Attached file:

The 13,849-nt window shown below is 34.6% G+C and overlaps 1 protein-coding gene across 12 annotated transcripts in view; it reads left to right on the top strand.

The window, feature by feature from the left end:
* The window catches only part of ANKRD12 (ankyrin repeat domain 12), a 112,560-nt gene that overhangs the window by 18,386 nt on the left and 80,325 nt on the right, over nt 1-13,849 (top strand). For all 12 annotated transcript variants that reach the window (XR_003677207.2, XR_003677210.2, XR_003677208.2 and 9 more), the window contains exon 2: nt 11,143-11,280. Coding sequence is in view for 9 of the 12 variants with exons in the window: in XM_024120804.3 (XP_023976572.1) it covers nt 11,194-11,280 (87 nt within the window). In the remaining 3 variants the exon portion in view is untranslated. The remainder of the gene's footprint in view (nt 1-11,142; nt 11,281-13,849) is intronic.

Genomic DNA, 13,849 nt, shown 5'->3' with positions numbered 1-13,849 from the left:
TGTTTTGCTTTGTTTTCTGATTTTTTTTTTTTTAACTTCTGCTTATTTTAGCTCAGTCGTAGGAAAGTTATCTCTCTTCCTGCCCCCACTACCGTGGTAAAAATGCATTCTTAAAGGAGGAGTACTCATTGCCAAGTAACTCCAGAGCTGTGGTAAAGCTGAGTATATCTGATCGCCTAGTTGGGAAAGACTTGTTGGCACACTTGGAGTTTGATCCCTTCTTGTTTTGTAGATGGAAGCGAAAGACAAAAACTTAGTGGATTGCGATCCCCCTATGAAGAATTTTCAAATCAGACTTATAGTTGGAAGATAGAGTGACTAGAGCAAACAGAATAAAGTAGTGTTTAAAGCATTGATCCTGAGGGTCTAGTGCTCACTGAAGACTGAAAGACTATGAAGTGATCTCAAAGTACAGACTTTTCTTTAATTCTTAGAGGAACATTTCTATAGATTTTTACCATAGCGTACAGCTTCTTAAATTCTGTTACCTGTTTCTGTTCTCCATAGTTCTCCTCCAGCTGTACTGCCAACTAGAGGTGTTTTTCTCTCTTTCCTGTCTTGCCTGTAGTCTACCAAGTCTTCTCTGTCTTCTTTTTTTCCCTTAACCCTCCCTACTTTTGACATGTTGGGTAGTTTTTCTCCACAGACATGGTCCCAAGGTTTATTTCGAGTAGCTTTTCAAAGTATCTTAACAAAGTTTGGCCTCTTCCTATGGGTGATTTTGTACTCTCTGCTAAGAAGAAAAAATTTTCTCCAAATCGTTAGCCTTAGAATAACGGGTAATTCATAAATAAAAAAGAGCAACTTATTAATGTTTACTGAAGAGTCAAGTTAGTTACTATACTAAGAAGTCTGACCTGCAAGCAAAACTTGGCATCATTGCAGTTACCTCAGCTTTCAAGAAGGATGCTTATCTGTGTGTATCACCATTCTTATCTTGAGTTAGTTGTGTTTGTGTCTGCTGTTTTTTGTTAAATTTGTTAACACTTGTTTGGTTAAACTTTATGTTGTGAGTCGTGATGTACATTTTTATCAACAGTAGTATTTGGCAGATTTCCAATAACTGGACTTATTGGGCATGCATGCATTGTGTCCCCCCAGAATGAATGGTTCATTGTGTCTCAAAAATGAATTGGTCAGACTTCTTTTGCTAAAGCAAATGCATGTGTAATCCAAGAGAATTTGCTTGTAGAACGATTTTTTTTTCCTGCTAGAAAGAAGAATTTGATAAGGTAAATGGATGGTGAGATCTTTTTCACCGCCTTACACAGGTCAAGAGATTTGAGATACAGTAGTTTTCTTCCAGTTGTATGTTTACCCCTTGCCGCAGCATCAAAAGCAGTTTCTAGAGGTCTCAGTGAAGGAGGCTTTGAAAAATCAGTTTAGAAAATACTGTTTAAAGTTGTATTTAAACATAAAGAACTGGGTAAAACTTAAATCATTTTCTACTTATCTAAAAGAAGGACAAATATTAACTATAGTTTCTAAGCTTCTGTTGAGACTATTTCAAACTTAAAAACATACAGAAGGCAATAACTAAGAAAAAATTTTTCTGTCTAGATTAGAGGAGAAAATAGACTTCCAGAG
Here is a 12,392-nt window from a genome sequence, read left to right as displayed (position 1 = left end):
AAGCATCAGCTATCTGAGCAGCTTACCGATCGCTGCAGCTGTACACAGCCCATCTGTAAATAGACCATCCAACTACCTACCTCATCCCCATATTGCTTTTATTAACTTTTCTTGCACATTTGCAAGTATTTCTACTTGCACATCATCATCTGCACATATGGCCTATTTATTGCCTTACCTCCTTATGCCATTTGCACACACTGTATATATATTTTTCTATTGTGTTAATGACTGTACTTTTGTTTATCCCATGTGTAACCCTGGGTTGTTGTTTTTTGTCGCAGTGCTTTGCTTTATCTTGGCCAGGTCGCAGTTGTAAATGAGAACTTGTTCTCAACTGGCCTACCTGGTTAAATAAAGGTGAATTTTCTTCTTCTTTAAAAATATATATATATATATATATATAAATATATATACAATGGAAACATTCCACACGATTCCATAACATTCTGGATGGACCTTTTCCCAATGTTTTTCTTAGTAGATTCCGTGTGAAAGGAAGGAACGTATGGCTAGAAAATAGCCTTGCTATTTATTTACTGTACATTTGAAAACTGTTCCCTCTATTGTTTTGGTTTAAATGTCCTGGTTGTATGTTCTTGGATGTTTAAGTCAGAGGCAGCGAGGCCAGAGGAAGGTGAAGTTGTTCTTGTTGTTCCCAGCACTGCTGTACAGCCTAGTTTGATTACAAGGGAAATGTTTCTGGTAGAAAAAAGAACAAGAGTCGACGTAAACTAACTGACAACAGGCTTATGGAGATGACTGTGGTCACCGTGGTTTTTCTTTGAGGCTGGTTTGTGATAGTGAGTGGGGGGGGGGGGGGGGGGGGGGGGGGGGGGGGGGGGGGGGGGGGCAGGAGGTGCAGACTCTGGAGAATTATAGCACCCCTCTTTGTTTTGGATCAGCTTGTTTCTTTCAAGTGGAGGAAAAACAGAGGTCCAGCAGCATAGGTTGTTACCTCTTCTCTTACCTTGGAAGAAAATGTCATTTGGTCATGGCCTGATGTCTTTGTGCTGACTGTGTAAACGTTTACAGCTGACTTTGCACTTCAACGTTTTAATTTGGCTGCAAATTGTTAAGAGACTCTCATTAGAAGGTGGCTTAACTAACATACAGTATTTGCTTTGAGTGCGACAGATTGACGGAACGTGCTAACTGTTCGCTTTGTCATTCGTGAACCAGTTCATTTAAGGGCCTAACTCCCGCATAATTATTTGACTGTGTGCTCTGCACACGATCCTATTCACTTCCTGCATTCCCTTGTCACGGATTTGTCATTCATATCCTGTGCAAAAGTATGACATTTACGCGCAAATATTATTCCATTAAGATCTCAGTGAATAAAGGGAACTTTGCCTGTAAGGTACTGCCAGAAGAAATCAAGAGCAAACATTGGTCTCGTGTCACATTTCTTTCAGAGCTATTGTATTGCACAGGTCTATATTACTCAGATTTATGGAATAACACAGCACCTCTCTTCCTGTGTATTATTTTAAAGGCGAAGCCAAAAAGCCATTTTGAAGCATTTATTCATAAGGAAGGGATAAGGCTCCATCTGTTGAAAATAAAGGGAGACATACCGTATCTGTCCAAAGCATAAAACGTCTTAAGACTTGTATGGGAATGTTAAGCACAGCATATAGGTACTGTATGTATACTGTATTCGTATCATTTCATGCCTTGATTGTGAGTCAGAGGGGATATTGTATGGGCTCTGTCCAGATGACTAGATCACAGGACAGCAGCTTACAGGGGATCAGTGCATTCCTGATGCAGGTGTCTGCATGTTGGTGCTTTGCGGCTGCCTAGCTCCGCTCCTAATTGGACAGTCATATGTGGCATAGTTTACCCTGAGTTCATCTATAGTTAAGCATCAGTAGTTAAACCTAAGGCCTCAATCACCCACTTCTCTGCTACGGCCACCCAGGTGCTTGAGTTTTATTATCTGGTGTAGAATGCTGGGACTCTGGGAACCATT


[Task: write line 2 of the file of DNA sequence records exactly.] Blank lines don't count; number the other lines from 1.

The window, feature by feature from the left end: